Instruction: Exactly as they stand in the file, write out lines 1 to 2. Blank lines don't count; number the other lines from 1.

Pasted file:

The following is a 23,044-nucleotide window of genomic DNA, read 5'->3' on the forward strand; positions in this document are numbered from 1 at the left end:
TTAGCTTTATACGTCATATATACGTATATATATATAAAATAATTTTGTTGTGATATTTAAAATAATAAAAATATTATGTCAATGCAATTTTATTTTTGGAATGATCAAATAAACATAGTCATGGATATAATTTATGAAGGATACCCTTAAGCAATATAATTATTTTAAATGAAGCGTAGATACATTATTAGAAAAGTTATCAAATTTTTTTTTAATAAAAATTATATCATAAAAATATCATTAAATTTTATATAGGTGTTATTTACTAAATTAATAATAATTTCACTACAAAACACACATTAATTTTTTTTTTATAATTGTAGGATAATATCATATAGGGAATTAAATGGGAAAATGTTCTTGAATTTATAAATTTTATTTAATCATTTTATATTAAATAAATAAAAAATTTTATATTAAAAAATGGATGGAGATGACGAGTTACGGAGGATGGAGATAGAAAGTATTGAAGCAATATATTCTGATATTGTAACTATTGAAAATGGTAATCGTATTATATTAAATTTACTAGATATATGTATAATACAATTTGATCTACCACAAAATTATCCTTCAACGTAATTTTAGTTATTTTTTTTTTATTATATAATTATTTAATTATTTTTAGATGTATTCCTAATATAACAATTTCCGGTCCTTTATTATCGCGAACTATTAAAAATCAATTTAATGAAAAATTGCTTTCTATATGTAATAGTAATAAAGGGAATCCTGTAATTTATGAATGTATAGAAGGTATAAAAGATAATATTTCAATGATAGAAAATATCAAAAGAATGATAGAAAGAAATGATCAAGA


The following is a 23,044-nucleotide window of genomic DNA, read 5'->3' on the forward strand; positions in this document are numbered from 1 at the left end:
TTAGCTTTATACGTCATATATACGTATATATATATAAAATAATTTTGTTGTGATATTTAAAATAATAAAAATATTATGTCAATGCAATTTTATTTTTGGAATGATCAAATAAACATAGTCATGGATATAATTTATGAAGGATACCCTTAAGCAATATAATTATTTTAAATGAAGCGTAGATACATTATTAGAAAAGTTATCAAATTTTTTTTTAATAAAAATTATATCATAAAAATATCATTAAATTTTATATAGGTGTTATTTACTAAATTAATAATAATTTCACTACAAAACACACATTAATTTTTTTTTTATAATTGTAGGATAATATCATATAGGGAATTAAATGGGAAAATGTTCTTGAATTTATAAATTTTATTTAATCATTTTATATTAAATAAATAAAAAATTTTATATTAAAAAATGGATGGAGATGACGAGTTACGGAGGATGGAGATAGAAAGTATTGAAGCAATATATTCTGATATTGTAACTATTGAAAATGGTAATCGTATTATATTAAATTTACTAGATATATGTATAATACAATTTGATCTACCACAAAATTATCCTTCAACGTAATTTTAGTTATTTTTTTTTTATTATATAATTATTTAATTATTTTTAGATGTATTCCTAATATAACAATTTCCGGTCCTTTATTATCGCGAACTATTAAAAATCAATTTAATGAAAAATTGCTTTCTATATGTAATAGTAATAAAGGGAATCCTGTAATTTATGAATGTATAGAAGGTATAAAAGATAATATTTCAATGATAGAAAATATCAAAAGAATGATAGAAAGAAATGATCAAGA